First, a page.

Possible challenger for US Senate in Mississippi sets event

FILE - In this Monday, Aug. 14, 2017, file photo, U.S. Sen. Roger Wicker, R-Miss., speaks during an address before business leaders in Jackson, Miss. Mississippi lawmaker Chris McDaniel is hinting strongly that he will challenge Wicker in the 2018 U.S. Senate race. (AP Photo/Rogelio V. Solis, File)

JACKSON, Miss. - A tea party-backed lawmaker who lost a hard-fought race against one of Mississippi's two U.S. senators will announce this week whether he will run against the other senator this year.

Republican Chris McDaniel has said he might challenge Sen. Roger Wicker in the GOP primary.

McDaniel will hold an event Wednesday in his hometown of Ellisville, a day before candidates' qualifying deadline, to clarify his intentions, Republican strategist Rick Tyler said Monday.

McDaniel, a state senator, never conceded his 2014 Republican primary loss to longtime U.S. Sen. Thad Cochran. The race grabbed national attention after a McDaniel supporter entered a nursing home without permission and photographed Cochran's wife, who was bedridden with dementia. Images of her appeared briefly online. McDaniel said he had no connection to the incident.

Tyler said he is "helping" McDaniel, although McDaniel "doesn't have a campaign."

"He's a state senator and he's got a political career and I do political advising, guide people through decisions," Tyler told The Associated Press. "He's a pretty smart guy."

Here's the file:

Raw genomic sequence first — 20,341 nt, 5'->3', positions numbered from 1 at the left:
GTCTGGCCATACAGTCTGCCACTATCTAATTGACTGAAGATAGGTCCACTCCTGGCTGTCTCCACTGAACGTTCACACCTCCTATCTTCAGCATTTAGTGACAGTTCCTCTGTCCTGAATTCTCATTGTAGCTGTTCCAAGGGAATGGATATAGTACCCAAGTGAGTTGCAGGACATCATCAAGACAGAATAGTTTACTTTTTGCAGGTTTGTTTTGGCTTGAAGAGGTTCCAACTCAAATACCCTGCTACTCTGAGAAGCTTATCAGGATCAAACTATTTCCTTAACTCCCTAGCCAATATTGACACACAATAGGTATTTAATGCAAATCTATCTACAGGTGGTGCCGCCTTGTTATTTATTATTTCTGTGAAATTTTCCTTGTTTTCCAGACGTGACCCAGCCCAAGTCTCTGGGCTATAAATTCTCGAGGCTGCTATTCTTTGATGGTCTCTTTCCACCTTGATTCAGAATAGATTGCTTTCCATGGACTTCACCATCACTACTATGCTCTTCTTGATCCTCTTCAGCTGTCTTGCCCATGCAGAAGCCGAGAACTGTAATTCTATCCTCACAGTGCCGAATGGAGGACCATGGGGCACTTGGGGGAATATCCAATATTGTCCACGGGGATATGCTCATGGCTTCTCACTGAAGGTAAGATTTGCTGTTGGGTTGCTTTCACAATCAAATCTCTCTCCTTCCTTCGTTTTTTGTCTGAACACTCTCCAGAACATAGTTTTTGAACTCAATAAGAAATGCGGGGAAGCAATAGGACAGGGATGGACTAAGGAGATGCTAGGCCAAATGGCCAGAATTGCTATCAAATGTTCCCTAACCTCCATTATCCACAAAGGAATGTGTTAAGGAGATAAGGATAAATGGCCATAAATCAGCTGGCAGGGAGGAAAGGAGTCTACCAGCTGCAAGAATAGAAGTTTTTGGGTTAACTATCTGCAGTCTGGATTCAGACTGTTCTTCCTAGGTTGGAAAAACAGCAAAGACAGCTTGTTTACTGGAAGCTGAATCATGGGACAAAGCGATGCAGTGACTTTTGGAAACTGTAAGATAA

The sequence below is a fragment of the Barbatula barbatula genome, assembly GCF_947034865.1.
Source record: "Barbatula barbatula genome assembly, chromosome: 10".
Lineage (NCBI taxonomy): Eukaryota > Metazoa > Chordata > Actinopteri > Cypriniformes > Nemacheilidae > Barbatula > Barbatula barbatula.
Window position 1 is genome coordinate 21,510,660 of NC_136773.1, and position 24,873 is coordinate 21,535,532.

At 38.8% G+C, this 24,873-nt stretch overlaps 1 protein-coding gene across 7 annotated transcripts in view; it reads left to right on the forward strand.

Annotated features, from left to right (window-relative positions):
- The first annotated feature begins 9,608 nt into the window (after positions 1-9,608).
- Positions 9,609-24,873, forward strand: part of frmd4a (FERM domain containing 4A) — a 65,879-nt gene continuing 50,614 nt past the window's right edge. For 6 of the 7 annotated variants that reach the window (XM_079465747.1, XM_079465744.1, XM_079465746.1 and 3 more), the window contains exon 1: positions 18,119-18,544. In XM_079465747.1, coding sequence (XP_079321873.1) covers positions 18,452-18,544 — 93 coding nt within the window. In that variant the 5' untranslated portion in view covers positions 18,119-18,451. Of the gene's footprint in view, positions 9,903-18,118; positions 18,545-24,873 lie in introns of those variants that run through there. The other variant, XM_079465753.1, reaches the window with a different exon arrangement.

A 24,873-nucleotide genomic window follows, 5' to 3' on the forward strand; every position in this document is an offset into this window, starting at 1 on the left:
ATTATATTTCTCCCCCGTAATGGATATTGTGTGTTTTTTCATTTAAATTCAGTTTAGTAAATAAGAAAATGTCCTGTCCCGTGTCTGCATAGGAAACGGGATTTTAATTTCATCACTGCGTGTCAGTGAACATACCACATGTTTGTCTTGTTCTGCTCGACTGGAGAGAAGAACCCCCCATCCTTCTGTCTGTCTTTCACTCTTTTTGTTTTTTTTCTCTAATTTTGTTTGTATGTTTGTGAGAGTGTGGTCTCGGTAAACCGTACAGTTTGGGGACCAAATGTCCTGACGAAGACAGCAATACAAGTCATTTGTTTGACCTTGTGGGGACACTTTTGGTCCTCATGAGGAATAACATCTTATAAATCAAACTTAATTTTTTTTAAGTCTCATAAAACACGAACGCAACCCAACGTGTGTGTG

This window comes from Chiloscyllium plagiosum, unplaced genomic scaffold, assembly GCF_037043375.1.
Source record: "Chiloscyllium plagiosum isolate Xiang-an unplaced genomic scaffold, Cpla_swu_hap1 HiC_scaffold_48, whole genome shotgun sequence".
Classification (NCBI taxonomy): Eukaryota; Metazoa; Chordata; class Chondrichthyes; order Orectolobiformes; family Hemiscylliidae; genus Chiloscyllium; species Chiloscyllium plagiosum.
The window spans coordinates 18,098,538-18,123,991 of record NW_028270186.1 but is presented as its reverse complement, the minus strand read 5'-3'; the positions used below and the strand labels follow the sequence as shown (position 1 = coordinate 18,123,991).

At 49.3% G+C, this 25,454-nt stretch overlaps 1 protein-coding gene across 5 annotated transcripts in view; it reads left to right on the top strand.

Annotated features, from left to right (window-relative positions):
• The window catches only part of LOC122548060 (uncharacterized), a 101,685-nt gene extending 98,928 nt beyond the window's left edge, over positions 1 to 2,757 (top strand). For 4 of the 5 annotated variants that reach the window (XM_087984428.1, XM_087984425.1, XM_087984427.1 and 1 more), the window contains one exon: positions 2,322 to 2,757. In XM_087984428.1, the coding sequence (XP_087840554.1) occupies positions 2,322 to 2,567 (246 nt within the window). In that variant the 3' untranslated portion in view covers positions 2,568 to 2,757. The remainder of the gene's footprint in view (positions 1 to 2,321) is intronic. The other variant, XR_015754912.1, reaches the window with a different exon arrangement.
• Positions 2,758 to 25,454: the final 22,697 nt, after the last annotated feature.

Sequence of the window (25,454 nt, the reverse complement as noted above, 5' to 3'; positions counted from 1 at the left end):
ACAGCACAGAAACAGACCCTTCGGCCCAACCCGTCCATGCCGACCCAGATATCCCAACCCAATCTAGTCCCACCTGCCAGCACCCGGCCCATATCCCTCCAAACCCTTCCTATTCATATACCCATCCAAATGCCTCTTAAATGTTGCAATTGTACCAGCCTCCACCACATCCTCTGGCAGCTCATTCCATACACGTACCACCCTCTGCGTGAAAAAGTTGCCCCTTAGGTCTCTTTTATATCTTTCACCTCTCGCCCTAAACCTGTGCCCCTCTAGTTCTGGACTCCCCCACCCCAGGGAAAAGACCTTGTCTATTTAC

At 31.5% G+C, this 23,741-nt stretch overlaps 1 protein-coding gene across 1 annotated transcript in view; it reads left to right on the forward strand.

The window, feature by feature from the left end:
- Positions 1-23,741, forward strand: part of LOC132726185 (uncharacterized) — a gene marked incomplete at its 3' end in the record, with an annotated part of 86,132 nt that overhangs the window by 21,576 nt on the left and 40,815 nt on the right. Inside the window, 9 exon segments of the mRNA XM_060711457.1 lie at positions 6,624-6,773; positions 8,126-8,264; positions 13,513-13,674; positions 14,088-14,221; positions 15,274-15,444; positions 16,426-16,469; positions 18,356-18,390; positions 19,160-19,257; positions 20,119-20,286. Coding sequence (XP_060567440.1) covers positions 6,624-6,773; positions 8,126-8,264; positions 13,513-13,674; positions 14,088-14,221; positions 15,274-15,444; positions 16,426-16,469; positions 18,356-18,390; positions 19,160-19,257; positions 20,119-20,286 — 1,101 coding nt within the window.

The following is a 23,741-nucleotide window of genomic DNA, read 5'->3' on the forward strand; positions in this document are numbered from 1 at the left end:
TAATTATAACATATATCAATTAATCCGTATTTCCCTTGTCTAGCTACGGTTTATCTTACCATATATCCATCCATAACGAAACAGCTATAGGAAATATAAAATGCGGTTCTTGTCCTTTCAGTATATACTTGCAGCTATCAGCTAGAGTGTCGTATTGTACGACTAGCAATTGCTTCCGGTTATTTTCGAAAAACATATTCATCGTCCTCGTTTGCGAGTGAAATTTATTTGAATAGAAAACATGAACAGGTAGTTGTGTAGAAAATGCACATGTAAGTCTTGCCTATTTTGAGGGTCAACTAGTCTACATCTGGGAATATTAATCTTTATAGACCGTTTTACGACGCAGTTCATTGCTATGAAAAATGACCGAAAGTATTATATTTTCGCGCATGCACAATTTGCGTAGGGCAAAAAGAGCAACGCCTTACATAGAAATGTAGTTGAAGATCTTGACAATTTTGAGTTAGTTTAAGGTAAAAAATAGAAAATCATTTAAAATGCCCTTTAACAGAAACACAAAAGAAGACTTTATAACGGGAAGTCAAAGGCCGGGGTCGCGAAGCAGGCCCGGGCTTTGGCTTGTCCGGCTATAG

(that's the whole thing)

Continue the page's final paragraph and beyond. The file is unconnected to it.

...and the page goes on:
McDaniel did not immediately return phone calls Monday.

Tyler was a spokesman for the 2016 presidential campaign of Texas Sen. Ted Cruz. McDaniel campaigned for Cruz.

McDaniel, 45, told The Associated Press on Thursday that he is considering three races: U.S. Senate this year, lieutenant governor in 2019 or U.S. Senate in 2020.

McDaniel began trying to unseat Cochran during the autumn of 2013, about eight months before the 2014 primary. He acknowledged that he would be getting a much later start if he enters this year's Senate race against Wicker. But McDaniel also said he has about 6,000 volunteers ready to start working statewide, no matter which race he enters — a network he lacked at the start of the last race.

Wicker has been in the Senate since late 2007. In 2016 he led the National Republican Senatorial Committee, which raised money for candidates nationwide. He had more than $4.1 million in his campaign account at the end of 2017, according to the Federal Election Commission.

Wicker has received $5,400 from Vice-President Mike Pence's political action committee, Great America Committee. He was endorsed last week by former Pennsylvania Sen. Rick Santorum, who rallied social conservatives when he ran for president in 2012 and 2016. Wicker has also announced that he is supported by 68 local leaders in Mississippi of President Donald Trump's 2016 campaign.

Steve Bannon, a former adviser to Trump, had been urging McDaniel to run against Wicker this year. Bannon's involvement faded after he ran a losing campaign for Republican Roy Moore in a special U.S. Senate election in Alabama in late 2017.

No Democrat had entered the Senate race in Mississippi by Friday, state party chairman Bobby Moak said. The state has not had a Democrat in the U.S. Senate since John C. Stennis retired in 1989.

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Follow Emily Wagster Pettus on Twitter: http://twitter.com/EWagsterPettus .


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